Learning about South Africa’s devastating history while living in Soweto, a township where blacks were forced to move into during the apartheid, has been an enriching and powerful experience. A few days ago, we visited the apartheid museum in Johannesburg. While the museum experience was a painful one, it was necessary in order to understand what the blacks, coloureds, and the Indians went through just a few decades ago. My heart aches for the innocent people that were robbed of their humanity, respect, and dignity. I cannot begin to understand how a group of human beings could impose such intense brutality, hatred, and oppression on another group of human beings. We are all the same in our flesh and blood. I found myself purely hating the Afrikaners, who after the negotiations between the black and white parties began, tear gassed and shot down hundreds of school children. How can people do such harsh things? Why on earth did the oppressive and inhumane apartheid laws last 46 years without the rest of the world stepping in?
As horrible as apartheid was, only a small handful of white South Africans actually stood up against it, with the vast majority of whites in full support of it. Thinking about this, I have to wonder what side I would have taken had I been a white South African during the apartheid years. I would like to believe that I would have been among the handful who stood up against the injustice and oppression, but I cannot be sure. Going against the grain is always a difficult thing to do. Chances are, if I would have been present at Jesus’ trial, I would have shouted along with the crowd to crucify him. So who am I, really, to point fingers? At the apartheid museum, I realized that evil lives in all of us, including me, and therefore, I am capable of all the brutal crimes the whites committed against the non-whites in South Africa. By acknowledging the evil inside me, I am able to choose good over evil, justice over injustice, and peace over violence. This does not make me in any way less angry at the Afrikaners, but it does help me to see the plank in my own eye and remove it before taking out the specks from my sisters’ and brothers’ eyes. We all need God’s mercy and forgiveness.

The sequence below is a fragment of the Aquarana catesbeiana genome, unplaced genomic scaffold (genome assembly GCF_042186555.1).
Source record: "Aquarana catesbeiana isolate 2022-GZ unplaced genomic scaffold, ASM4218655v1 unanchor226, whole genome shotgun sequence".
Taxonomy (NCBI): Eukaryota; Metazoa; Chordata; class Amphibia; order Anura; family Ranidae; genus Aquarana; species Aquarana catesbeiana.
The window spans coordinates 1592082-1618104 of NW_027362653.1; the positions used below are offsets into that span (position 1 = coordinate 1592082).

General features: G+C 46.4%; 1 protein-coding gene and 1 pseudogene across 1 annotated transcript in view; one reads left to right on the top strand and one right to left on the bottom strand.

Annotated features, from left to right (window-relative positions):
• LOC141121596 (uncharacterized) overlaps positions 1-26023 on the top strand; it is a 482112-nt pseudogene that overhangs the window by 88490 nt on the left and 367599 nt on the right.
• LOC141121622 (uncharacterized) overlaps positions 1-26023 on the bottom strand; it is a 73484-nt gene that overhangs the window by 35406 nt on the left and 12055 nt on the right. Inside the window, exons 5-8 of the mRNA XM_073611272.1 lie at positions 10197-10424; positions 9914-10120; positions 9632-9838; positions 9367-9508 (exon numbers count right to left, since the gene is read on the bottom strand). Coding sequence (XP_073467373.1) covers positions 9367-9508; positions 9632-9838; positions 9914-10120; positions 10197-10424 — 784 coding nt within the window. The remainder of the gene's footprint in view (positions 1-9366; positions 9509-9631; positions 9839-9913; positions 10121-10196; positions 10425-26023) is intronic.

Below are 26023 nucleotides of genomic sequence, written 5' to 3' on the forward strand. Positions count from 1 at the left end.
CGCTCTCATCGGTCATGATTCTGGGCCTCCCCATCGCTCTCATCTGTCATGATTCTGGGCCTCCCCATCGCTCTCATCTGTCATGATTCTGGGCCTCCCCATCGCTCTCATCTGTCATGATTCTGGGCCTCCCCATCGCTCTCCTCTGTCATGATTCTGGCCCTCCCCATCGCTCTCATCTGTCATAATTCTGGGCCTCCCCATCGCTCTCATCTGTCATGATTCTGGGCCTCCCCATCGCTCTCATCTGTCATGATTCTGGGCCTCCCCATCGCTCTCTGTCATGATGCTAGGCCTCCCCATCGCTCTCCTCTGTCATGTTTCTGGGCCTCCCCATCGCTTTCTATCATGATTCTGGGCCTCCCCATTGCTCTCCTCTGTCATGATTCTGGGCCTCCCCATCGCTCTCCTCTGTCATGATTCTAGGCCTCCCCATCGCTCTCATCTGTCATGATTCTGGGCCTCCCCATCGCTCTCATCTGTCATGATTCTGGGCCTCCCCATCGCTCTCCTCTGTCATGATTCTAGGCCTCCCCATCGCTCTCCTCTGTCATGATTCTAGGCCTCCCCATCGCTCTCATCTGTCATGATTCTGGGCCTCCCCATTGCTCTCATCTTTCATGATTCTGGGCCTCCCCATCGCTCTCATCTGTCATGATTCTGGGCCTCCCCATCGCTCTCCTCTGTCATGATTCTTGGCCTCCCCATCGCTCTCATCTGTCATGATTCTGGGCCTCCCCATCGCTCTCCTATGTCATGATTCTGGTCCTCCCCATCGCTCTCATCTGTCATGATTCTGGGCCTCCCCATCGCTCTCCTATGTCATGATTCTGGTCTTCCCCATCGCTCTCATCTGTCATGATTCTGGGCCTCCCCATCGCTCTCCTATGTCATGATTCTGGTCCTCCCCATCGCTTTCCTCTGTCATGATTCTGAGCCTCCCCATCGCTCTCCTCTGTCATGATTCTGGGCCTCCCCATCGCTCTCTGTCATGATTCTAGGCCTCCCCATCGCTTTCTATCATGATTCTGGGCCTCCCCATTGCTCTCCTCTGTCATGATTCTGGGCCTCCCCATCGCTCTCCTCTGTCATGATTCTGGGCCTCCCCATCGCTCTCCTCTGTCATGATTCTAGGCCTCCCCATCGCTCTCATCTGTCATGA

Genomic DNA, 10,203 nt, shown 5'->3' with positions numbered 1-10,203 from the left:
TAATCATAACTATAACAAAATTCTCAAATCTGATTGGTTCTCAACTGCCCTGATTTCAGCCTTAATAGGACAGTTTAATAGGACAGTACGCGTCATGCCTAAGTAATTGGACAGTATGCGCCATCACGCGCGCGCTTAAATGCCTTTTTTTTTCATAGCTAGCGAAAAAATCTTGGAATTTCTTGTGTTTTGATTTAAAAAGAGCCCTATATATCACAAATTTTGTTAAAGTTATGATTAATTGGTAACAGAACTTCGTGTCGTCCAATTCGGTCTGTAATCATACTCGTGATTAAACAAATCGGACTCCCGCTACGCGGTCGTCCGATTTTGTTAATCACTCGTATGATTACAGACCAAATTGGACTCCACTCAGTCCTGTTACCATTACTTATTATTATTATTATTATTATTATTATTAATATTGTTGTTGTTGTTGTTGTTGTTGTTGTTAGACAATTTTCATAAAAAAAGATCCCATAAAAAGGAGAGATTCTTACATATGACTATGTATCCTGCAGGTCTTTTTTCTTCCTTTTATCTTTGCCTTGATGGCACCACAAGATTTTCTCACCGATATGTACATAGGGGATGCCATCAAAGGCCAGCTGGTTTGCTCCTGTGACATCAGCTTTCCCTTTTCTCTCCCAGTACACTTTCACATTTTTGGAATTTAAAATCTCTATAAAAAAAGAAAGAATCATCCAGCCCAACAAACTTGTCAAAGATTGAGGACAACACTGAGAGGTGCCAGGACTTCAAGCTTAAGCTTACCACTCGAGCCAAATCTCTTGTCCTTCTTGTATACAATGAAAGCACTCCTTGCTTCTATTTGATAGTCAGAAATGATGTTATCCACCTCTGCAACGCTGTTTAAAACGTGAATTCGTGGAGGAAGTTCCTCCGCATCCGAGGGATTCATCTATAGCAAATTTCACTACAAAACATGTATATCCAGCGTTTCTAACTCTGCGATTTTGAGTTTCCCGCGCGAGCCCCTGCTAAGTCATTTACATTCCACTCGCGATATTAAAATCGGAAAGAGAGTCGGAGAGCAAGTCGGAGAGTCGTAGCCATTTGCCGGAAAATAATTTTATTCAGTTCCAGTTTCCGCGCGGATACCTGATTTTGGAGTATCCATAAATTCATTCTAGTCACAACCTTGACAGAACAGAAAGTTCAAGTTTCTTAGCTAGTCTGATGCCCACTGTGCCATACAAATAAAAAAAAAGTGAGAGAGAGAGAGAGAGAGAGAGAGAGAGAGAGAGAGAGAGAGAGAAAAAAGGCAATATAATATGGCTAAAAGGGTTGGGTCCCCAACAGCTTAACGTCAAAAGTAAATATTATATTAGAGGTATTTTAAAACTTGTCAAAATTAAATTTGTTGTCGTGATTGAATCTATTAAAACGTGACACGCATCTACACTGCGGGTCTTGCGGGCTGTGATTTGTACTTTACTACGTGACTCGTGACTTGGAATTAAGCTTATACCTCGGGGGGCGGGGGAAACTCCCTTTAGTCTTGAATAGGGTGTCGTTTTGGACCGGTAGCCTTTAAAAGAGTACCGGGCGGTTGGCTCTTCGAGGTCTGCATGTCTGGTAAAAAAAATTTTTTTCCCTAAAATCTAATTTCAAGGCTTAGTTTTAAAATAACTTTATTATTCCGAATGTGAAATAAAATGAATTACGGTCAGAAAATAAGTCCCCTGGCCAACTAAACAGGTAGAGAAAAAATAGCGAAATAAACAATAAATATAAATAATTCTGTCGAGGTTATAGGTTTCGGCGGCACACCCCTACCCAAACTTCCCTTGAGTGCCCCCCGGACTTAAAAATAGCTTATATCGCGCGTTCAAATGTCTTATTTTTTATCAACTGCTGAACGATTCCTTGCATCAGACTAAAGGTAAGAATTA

On Tuesday we had an interesting experience at the local high school. South Africa is celebrating Heritage Day this week, so the students put on a bit of a show for us, complete with traditional costumes and dancing. When our turn came to share parts of our heritage, we sang a few songs for them. Everyone was clapping and trying to sing along. It impresses me how proud they seem to be of their own culture, and how much appreciation they show for our culture as well. The most memorable part of the day, however, was the taste testing that followed. The teachers had prepared a feast, which consisted of a number of traditional dishes that made their mouths water and our stomachs churn. I tasted chicken feet, mopani (fried worms), mohodu (cow intestines), and a few other things that I found barely tolerable. I can only remember a few times in my life that I have actually gagged on something I was eating, but the worms definitely increased that tally by one more. Most of the time, though, we eat pretty well. My host mom Ester is a wonderful cook. She feeds us lots of meat and papa, a thick carbohydrate paste made of white maize meal that we eat with our hands. Sometimes we get beans, beets, potato salad, or mashed pumpkin on the side, and every once in a long while, she cooks a little spinach or some mixed vegetables. I have been missing my veggies, so by the time I get home, I might be willing to eat only greens for an entire week straight. We do get enough fruit, though, almost every “tuck shop” and roadside stand sells apples and oranges. Several times in the past two weeks, I have wished we had a little more variety, but after tasting some of their strange South African delicacies on Tuesday, I am no longer taking for granted their simple staple foods that I have come to enjoy.